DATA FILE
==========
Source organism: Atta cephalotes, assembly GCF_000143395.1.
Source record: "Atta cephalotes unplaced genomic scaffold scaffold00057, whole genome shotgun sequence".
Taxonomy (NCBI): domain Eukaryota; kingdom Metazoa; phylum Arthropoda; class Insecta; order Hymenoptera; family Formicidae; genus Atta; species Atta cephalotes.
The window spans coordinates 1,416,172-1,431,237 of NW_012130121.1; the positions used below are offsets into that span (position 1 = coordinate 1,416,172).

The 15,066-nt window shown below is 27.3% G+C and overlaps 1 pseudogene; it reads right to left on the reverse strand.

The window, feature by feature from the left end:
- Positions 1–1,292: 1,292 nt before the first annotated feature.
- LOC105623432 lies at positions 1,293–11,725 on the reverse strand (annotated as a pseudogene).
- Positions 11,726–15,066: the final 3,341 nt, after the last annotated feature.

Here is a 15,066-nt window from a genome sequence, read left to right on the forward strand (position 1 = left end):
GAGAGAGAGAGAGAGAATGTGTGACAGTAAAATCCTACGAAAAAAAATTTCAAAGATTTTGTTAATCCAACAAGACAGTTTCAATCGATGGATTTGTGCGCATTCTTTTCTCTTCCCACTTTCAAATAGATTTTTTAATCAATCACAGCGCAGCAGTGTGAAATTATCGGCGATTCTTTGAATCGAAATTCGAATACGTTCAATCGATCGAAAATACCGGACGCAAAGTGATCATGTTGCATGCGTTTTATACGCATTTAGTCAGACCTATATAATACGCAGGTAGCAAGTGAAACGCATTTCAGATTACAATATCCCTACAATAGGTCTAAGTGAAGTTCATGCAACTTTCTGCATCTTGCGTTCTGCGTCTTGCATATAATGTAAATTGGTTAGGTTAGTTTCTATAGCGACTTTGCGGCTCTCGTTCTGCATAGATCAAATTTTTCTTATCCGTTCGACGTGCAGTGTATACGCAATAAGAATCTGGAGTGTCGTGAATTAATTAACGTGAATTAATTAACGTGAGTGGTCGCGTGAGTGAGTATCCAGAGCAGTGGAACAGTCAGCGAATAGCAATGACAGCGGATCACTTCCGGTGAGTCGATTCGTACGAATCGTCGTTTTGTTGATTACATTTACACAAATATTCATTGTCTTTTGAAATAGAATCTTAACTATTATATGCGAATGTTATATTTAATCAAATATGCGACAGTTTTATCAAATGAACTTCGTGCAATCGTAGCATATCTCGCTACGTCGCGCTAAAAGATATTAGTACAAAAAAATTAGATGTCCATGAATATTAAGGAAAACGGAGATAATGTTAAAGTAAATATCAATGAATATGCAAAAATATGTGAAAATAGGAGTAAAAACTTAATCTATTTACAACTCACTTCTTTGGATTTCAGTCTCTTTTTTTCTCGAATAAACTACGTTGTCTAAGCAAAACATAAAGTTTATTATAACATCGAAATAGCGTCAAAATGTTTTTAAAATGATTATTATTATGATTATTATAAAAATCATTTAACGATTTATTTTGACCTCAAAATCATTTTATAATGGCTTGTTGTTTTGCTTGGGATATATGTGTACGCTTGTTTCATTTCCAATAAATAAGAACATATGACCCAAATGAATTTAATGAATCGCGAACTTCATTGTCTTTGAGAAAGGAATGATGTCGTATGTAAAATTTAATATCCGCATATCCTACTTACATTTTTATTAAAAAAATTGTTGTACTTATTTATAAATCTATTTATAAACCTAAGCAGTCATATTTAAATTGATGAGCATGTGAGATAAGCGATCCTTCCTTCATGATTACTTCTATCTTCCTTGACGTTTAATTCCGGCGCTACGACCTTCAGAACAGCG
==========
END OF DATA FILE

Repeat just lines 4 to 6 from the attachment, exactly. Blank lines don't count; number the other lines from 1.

The window spans coordinates 1,416,172-1,431,237 of NW_012130121.1; the positions used below are offsets into that span (position 1 = coordinate 1,416,172).

The 15,066-nt window shown below is 27.3% G+C and overlaps 1 pseudogene; it reads right to left on the reverse strand.

The window, feature by feature from the left end: